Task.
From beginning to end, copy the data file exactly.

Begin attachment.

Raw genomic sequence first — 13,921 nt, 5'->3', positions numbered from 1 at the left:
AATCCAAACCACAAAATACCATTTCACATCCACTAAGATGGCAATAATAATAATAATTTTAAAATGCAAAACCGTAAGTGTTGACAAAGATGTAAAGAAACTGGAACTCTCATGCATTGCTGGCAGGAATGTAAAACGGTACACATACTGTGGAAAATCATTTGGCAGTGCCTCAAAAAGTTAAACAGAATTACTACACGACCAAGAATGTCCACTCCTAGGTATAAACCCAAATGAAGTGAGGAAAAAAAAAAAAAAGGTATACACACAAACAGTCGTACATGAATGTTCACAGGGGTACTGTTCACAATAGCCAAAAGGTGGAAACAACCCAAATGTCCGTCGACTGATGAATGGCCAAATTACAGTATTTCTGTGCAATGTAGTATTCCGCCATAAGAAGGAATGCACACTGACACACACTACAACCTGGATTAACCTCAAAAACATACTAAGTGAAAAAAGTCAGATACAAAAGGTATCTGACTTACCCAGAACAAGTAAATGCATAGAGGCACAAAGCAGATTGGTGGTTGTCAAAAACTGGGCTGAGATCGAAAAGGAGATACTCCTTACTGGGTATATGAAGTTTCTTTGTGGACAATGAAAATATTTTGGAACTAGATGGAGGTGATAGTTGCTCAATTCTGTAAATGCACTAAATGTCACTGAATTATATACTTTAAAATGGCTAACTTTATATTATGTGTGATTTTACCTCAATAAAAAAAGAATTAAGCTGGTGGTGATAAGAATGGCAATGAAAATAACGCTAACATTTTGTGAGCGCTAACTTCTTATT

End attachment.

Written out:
Raw genomic sequence first — 13,921 nt, 5'->3', positions numbered from 1 at the left:
AATCCAAACCACAAAATACCATTTCACATCCACTAAGATGGCAATAATAATAATAATTTTAAAATGCAAAACCGTAAGTGTTGACAAAGATGTAAAGAAACTGGAACTCTCATGCATTGCTGGCAGGAATGTAAAACGGTACACATACTGTGGAAAATCATTTGGCAGTGCCTCAAAAAGTTAAACAGAATTACTACACGACCAAGAATGTCCACTCCTAGGTATAAACCCAAATGAAGTGAGGAAAAAAAAAAAAAAGGTATACACACAAACAGTCGTACATGAATGTTCACAGGGGTACTGTTCACAATAGCCAAAAGGTGGAAACAACCCAAATGTCCGTCGACTGATGAATGGCCAAATTACAGTATTTCTGTGCAATGTAGTATTCCGCCATAAGAAGGAATGCACACTGACACACACTACAACCTGGATTAACCTCAAAAACATACTAAGTGAAAAAAGTCAGATACAAAAGGTATCTGACTTACCCAGAACAAGTAAATGCATAGAGGCACAAAGCAGATTGGTGGTTGTCAAAAACTGGGCTGAGATCGAAAAGGAGATACTCCTTACTGGGTATATGAAGTTTCTTTGTGGACAATGAAAATATTTTGGAACTAGATGGAGGTGATAGTTGCTCAATTCTGTAAATGCACTAAATGTCACTGAATTATATACTTTAAAATGGCTAACTTTATATTATGTGTGATTTTACCTCAATAAAAAAAGAATTAAGCTGGTGGTGATAAGAATGGCAATGAAAATAACGCTAACATTTTGTGAGCGCTAACTTCTTATT